It was a tribute paid to the man of music by his friends in music. What could be more befitting to remember the legendary singer Ayub Bachchu!
The evening air resonated with the sound of instruments at the National Music and Dance Auditorium in Dhaka on Sunday. Prominent singers of the country performed in the programme, ‘Farewell Tribute to Ayub Bachchu’ that was organised by Bangladesh Musical Bands Association (BAMBA).
Ayub Bachchu was not there, but his silent presence could be felt through the pictures at the venue. The programme started with one of his recorded songs, “Hashte Dekho Gaite Dekho, Anek Kathay Mukhor Amay Dekho” (You see me smiling, singing and talking cheerfully)
At the very beginning, singer Maqsood made the point clear to the audience it was not a condolence meeting, “We want to celebrate Ayub Bachchu’s life—such a lively soul he was!”
The man who earned so much applause all his life earned the same again yesterday throughout the programme.
“He was an ever cheerful artist and as a person he was great. He had the special quality to get close to everyone easily,” said Asaduzzaman Noor, the cultural affairs minister.
The present chairman of BAMBA, Hamin Ahmed, reminisced about a 1987 BAMBA concert. The concert was almost ruined due to technical problems in the middle of the show. Bachchu, at that time a member of the band Souls, saved the occasion by singing and playing all alone.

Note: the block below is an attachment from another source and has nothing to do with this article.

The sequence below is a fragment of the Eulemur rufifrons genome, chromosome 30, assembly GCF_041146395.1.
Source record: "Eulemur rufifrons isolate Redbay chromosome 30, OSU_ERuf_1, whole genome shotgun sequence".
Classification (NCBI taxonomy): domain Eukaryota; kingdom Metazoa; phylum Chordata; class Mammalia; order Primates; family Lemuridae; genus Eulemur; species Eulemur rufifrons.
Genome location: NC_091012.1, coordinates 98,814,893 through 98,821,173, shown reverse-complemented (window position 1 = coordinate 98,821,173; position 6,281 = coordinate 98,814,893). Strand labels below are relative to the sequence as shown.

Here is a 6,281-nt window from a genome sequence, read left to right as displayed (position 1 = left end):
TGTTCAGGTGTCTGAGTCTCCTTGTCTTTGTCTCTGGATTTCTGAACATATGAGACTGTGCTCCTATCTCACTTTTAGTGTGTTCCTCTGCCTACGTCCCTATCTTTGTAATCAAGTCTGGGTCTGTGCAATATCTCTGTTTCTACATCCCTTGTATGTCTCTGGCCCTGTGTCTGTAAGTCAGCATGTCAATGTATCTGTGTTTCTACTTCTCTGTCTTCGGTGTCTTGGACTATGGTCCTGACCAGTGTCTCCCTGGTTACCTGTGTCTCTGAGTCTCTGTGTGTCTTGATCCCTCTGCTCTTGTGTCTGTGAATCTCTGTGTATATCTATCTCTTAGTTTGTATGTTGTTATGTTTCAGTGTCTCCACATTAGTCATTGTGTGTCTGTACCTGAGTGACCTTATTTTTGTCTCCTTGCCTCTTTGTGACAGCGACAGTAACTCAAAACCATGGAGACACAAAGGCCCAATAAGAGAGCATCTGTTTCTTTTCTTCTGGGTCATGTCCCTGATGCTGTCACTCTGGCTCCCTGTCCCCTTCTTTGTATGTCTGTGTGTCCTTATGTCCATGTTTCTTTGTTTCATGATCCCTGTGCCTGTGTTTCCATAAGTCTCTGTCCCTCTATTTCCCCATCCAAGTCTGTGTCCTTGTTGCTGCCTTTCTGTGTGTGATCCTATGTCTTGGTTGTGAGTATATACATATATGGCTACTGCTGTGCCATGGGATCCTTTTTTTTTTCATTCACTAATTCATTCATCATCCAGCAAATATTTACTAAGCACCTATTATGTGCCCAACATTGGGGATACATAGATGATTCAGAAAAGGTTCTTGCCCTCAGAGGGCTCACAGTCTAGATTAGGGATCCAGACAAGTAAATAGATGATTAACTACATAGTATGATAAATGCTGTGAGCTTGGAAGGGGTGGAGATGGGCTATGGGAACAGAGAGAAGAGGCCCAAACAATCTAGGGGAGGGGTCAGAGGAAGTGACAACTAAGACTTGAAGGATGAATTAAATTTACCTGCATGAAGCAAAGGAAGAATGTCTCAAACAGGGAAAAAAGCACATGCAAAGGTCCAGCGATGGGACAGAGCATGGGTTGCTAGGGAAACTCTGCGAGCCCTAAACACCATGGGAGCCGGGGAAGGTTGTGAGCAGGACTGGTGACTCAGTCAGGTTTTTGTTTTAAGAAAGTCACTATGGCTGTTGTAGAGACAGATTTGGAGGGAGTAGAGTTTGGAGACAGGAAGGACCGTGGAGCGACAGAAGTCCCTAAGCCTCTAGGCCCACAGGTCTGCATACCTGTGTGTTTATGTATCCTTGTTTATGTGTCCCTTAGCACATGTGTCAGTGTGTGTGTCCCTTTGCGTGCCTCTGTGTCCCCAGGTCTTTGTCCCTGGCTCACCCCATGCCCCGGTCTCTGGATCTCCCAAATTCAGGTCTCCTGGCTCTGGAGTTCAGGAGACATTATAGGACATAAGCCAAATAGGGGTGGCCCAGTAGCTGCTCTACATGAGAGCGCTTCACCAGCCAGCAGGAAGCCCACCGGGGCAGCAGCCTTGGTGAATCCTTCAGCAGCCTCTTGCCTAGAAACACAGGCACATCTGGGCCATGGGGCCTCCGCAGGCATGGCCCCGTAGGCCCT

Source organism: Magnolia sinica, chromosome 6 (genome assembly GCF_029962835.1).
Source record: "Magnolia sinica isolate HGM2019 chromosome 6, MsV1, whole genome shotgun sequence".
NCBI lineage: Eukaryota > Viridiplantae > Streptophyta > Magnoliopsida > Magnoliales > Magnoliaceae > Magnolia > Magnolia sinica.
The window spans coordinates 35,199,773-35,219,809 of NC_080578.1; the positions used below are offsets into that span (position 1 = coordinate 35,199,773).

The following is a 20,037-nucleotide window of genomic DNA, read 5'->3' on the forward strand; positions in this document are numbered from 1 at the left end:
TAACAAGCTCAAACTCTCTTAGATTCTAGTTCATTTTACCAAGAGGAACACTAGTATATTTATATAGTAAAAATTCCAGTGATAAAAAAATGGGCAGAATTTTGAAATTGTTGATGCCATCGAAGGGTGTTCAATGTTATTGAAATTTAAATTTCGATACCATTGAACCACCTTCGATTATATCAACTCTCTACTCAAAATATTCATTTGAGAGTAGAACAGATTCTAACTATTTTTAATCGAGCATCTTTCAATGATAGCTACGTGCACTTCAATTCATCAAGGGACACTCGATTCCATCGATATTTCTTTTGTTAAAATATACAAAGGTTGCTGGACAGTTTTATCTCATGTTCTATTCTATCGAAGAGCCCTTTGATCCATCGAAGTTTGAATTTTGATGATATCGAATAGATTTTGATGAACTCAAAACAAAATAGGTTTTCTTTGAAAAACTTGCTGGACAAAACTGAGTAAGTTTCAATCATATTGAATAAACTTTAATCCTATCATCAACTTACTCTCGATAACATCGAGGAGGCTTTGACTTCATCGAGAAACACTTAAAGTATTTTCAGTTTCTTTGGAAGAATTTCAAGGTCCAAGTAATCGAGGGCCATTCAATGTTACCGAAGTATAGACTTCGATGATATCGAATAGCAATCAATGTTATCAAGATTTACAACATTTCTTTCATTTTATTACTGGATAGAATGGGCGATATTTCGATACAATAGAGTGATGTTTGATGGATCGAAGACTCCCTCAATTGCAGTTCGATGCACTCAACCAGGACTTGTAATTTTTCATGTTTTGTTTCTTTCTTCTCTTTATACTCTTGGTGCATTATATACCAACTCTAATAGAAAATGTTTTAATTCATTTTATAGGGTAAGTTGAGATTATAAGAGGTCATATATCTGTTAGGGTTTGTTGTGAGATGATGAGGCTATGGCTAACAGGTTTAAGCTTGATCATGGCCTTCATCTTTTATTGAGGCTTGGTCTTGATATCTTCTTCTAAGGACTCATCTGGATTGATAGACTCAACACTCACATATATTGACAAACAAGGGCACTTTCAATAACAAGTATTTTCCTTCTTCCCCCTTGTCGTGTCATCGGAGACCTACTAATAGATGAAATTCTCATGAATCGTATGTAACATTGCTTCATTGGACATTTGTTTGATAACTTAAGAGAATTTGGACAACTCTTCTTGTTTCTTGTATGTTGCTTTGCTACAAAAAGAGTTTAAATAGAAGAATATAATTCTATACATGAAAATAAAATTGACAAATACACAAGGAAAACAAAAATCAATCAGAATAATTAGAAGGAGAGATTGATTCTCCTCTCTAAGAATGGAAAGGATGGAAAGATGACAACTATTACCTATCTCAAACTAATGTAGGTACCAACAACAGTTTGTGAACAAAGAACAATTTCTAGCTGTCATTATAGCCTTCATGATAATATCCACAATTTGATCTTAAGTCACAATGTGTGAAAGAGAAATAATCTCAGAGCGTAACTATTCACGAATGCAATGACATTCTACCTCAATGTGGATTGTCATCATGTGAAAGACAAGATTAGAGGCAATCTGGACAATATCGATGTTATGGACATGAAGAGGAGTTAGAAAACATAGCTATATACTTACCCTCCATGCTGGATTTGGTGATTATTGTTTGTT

Singer Rafiqul Alam sang few lines from ‘Swadhinata Tumi Noy Maash Por Khola Akash’ (Independence, you are an open sky after nine months), the music arrangements of which was done by Ayub Bachchu.
Fuad Naser, music composer and key-boardist at the band Feeback, said Bachchu was a friendly person.
“I’ve learnt a lot of things from him including how to care for my mother more,” said Bappa Mazumder.
The members of BAMBA sang 15 songs of Ayub Bachchu including ‘Ekhon Onek Raat’, ‘Rater Tarar Moto’, ‘Chand Mama’, ‘Pherari Mon’, ‘Gatakal Rate’, ‘Keu Sukhi Noy’, ‘Moyna’, ‘Rupali Guitar’, ‘Hashte Dekho’, ‘Bangladesh’ and more. At the end, everyone joined in the chorus, ‘Cholo Bodle Jai’ (Let’s Change).
Ayub Bachchu wanted all the bands to sing together on one platform and that was fulfilled on this occasion. The singers sang individually rather than representing their respective bands.
Shafin Ahmed said, “Ayub Bachchu has shown it was possible to unite the music industry.”
Death is not the end for everyone. Ayub Bachchu could not defeat death, but his works and songs paved his way to immortality. The honour and respect paid by the singers yesterday proved that again.
*This piece, originally published in Prothom Alo print edition, has been rewritten in English by Nusrat Nowrin.